Holiday Chaos: Music to My Ears

The bible says that where two or more are gathered, Jesus is there.  In my house, where two or more – or in my case, three – are gathered, there is sibling rivalry, lots of noise, and lots of laughter.

Now, with my kids being 25, 22, and 19, you’d think they would have outgrown sibling squabbles.  Nope!  It’s alive and well in my house, and unfortunately for my youngest, she’s the only girl.  So, she often finds herself in the middle of a “Sister Sandwich”.  Her older brothers still love to do this – hugging her from both sides, with poor Caite squished right in between them as they squeeze her and declare how much they love their little sister.  She, on the other hand, squeals and wiggles, as if she’s trying to escape their clutches.  But her laughter and broad smile tell a different story.

The holidays are a time of great joy for most of us.  This is especially true for parents whose kids are still at home, come home for college breaks, or just come to visit.  My house has been exceptionally quiet the past few months with my oldest son working, my younger son in grad school some 500 miles away from mommy (that’s a subject for a whole other post), and my baby girl now in college.

How did he end up 500 miles away??  From his Mommy????  Doesn’t he know how far away that is???  

The truth is that I love having them all home, even if just for a brief few weeks.  I find myself staying up much too late to talk or play games (they’ve introduced me to Cards Against Humanity and 5 Second Rule – Oh my!).  And some nights, I find myself lying in bed, listening to their voices and laughter waft down the hallway.

 It’s the most beautiful music in the world.

I think back to times when they were little.  Three-month-old Coleman giving his first belly laugh to his older brother.  Ron and Coleman rushing into the nursery the minute their baby sister would wake up in the morning.  Even 4 year old Coleman sneaking down the hall late on Christmas Eve to see his daddy and me putting a bike together and declaring (quite loudly), “I knew’d it!  I knew’d you was Santa Claus.”

He never did believe, the little turkey.  

I also remember the fights and arguments, like fussing at my 9 and 6 year old boys that the grocery store is not the place to have a pretend light saber fight (darn you, Star Wars).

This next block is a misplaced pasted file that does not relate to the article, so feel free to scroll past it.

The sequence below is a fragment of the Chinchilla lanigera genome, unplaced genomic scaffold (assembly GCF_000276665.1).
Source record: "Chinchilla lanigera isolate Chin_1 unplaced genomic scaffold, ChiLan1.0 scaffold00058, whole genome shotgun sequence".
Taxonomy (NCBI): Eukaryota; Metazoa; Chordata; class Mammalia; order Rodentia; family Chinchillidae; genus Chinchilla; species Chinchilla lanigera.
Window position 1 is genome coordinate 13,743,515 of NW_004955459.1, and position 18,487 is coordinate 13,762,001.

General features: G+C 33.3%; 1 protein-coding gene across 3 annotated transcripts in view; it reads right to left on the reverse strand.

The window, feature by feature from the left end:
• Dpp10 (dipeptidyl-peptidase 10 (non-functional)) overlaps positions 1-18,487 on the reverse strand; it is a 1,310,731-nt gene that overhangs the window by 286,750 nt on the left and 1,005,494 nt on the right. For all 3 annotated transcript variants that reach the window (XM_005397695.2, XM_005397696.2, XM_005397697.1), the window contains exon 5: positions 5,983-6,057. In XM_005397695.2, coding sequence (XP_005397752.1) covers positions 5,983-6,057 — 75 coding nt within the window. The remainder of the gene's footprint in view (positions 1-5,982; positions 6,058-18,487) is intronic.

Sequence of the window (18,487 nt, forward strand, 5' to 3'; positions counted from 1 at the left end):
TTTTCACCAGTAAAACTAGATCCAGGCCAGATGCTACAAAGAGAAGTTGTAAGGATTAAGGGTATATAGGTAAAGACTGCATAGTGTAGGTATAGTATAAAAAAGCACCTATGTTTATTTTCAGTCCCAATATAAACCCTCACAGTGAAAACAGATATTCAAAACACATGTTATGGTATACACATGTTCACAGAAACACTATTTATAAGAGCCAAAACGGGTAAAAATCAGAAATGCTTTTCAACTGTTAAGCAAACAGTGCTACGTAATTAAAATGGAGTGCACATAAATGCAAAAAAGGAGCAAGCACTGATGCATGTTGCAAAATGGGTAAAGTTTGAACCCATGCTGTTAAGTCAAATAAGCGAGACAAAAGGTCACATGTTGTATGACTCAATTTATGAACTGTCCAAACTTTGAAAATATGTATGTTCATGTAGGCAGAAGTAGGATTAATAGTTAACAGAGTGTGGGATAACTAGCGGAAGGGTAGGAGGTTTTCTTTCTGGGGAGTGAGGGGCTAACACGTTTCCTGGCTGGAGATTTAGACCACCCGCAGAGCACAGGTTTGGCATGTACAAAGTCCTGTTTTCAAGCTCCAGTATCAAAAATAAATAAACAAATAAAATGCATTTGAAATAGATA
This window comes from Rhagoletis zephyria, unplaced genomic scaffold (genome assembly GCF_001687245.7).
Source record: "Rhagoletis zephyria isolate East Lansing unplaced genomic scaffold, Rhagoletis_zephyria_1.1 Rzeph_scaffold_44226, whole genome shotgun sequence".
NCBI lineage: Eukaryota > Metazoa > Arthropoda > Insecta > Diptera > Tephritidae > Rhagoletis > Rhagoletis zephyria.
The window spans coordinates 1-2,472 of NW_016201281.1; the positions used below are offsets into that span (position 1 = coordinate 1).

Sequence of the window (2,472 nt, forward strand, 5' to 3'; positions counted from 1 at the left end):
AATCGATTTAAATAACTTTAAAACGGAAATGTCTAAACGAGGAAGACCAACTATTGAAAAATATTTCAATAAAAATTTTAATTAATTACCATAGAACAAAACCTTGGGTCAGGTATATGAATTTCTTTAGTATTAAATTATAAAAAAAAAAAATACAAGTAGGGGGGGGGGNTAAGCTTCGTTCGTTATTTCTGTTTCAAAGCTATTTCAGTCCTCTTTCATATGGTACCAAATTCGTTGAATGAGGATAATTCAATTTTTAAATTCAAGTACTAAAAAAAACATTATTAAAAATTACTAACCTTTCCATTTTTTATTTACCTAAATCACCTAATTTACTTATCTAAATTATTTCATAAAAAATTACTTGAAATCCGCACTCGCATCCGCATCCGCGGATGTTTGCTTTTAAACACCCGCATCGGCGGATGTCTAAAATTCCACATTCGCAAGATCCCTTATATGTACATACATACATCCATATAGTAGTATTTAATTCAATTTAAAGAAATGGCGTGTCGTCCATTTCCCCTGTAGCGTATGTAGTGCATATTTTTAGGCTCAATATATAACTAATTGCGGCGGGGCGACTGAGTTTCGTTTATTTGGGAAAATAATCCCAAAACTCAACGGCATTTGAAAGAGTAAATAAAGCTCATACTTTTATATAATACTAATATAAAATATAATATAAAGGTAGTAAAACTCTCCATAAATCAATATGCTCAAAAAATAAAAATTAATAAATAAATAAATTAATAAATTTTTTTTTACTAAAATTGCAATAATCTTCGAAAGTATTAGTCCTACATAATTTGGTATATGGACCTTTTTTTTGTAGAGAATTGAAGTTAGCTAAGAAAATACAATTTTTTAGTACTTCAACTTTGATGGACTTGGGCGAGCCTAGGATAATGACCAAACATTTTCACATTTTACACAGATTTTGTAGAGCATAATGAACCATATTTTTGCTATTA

Or my middle one telling me (at the age of 4) that he couldn’t pick up his toys – “But mommy, my legs are hurnin”, or the same kid in first grade telling me he threw out his back and it was half way across the room (all because he didn’t want to go to school).  Mean ol’ mom still made him go to school.

 I probably scarred him for life.

Then there was my little girl, my sweet little angel, who at the age of 4 proceeded to get hold of a pair of scissors and cut her “bangs”.  She was so proud of herself, but I was mortified to see that this meant she had cut off all the hair on the top of her head. All of it!  Much to my relief, it grew back quickly.

Then there were the teen years.

Need I say more??  Every parent who has, or has raised, a teenager knows what I’m talking about.  They’re always right, you’re always wrong.

Of course, things were different when you were a kid (or so mine liked to tell me).  You never seem to understand, even when you repeat back verbatim what they said to you.  This is often followed by the phrases: “You don’t understand,” or “You just don’t get it” (my personal favorite).

Of course, you don’t get it, Mom and Dad!  You’re life was so easy in the “olden days” when you chased around your pet dinosaur and carved plates and forks out of rocks so you could eat lunch.  

The point of my rambling is this: childhood goes by much too quickly.  Before you know it, they’re grown and off pursuing their dreams.  So cherish it…every single moment of it.

Enjoy their laughter and their stories (even the long, melodramatic ones during middle and high school).  

Remember that the fights and arguments will one day end.  Also, remember that you don’t always have to be right; it’s okay to be wrong sometimes.

And one day, when they’re grown and come home to visit, you will realize that your baby has grown up to be your friend.  Someone you can laugh with, talk with, and just be down right silly.

And one day, when your kids are all home together, I hope you find yourself listening to the sound of their laughter as you drift off to sleep.

Blessings, sweet friends!

 

 

 

 

 

 

by Melanie Bounds